Stephan Pless and Mei Zhen receives DKK 20 million in funding from the Lundbeck Foundation.
Stephan Pless’ project dives into the role of an evolutionarily conserved sodium leak current in brain development and disease.
Normal brain function is based on neuronal activity, most of which originates from tiny electrical currents generated by ions moving across cell membranes. The threshold for when these minute currents result in for example action potentials, and thus cellular signaling, critically depends on the so-called resting membrane potential. This resting membrane potential is regulated by a massive protein complex, the sodium leak channelosome, which is composed of the pore-forming NALCN channel and its auxiliary subunits FAM155A, UNC79 and UNC80. Mutations in this protein complex increase or decrease channelosome activity, leading to devastating and often fatal developmental and neurological defects in humans.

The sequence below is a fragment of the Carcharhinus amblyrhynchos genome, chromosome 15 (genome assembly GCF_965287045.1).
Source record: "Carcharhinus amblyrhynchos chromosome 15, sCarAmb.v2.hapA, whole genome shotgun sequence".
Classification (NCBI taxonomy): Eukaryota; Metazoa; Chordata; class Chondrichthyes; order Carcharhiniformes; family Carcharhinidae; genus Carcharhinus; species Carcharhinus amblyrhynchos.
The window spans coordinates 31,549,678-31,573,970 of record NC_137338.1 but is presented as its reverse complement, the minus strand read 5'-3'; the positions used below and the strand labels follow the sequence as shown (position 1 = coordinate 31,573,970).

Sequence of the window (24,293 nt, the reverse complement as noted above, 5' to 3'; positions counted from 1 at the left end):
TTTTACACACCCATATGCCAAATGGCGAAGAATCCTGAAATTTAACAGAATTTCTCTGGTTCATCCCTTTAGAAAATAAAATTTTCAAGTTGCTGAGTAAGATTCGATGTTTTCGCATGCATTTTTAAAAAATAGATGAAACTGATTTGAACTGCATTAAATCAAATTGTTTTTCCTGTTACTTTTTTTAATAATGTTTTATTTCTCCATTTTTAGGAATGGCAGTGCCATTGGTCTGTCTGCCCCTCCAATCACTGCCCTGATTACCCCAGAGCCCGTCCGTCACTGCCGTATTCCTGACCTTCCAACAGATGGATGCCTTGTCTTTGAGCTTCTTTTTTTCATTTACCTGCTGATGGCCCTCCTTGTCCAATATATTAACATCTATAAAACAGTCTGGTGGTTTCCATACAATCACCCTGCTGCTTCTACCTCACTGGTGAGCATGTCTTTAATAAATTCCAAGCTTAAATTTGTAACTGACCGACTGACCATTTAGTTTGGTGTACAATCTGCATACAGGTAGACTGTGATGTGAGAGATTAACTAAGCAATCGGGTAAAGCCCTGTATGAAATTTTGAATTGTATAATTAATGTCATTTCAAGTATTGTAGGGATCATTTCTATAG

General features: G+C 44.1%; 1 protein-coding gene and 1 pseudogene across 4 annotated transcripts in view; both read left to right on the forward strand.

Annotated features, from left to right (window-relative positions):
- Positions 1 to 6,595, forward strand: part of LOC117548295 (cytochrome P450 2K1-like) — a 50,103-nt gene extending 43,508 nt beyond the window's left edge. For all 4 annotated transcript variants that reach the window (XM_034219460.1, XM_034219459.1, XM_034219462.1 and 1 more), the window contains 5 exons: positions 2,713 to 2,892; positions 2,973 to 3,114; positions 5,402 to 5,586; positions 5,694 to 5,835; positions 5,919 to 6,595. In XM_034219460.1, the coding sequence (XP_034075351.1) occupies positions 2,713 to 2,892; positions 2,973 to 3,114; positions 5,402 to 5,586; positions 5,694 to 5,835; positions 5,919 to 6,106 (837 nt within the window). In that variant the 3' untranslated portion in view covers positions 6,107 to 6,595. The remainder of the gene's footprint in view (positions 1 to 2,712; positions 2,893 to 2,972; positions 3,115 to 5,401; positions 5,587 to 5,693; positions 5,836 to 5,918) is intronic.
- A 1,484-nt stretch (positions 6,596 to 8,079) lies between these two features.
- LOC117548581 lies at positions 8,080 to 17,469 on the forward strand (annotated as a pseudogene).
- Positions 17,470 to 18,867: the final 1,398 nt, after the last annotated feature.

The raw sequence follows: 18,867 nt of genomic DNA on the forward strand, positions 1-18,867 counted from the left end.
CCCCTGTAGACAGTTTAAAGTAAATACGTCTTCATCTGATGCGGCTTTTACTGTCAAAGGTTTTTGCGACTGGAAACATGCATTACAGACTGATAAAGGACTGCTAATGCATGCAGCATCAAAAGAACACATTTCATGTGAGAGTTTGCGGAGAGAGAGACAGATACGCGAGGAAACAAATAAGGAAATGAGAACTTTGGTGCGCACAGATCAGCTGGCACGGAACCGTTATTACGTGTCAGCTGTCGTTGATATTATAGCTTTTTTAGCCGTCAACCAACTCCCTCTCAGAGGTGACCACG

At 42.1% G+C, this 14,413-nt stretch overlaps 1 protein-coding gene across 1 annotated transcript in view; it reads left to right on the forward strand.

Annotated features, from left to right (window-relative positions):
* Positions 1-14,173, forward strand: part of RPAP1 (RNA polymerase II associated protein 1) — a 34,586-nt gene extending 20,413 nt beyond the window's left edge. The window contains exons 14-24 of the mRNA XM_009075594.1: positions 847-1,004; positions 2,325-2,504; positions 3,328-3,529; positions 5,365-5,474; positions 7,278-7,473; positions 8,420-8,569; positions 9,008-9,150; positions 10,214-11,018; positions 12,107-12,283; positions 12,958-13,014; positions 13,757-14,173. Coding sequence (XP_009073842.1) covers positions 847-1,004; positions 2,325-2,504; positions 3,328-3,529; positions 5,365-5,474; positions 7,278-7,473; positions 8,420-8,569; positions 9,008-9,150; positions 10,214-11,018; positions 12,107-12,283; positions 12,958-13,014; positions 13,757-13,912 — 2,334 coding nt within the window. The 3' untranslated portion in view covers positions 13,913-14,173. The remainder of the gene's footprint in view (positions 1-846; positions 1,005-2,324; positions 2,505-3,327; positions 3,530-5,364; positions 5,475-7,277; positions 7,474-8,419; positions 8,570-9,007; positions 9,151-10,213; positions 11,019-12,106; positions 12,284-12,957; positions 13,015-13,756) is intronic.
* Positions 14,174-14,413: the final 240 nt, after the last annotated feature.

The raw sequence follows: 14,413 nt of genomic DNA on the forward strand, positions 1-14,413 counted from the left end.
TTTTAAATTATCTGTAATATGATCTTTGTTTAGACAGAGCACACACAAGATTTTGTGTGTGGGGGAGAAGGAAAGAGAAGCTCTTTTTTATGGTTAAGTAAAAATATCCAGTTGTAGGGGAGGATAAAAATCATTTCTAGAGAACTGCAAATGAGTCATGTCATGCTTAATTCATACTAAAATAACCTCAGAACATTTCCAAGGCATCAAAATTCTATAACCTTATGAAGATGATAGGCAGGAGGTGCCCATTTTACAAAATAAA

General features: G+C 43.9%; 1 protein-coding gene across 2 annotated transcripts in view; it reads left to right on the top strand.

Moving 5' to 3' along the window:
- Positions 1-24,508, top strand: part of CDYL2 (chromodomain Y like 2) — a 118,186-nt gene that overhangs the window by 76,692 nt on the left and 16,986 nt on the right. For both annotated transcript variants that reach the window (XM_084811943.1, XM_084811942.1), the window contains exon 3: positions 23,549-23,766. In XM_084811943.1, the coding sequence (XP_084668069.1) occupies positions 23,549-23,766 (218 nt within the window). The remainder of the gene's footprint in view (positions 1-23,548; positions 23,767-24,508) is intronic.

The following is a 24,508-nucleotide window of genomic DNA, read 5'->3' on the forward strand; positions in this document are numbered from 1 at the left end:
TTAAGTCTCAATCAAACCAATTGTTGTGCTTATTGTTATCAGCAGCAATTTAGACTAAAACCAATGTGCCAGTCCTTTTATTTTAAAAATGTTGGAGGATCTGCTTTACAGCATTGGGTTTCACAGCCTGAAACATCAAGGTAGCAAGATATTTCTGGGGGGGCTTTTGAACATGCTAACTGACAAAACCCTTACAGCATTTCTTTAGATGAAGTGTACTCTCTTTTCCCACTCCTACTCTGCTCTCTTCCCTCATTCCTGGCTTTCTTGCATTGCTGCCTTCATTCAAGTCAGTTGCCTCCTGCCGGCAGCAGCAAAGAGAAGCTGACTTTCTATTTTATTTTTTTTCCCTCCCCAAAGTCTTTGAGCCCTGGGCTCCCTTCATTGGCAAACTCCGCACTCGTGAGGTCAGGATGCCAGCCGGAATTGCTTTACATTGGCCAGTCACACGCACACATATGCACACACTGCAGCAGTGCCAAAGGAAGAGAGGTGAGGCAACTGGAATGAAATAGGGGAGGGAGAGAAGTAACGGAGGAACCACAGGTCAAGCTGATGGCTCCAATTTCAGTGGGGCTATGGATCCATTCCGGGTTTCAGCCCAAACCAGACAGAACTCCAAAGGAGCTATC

The project “The role of an evolutionarily conserved sodium leak current in brain development and disease” will test and investigate how these mutations effect the structure and function of the developing nervous system.
The collaboration between the teams of Professor Stephan Pless, University of Copenhagen, and Professor Mei Zhen, University of Toronto, also aims to develop the first set of NALCN-targeting lead compounds, both small molecules and peptides. This has the potential to ultimately treat humans suffering from dysregulations in the resting membrane potential, a condition that is thus far untreatable.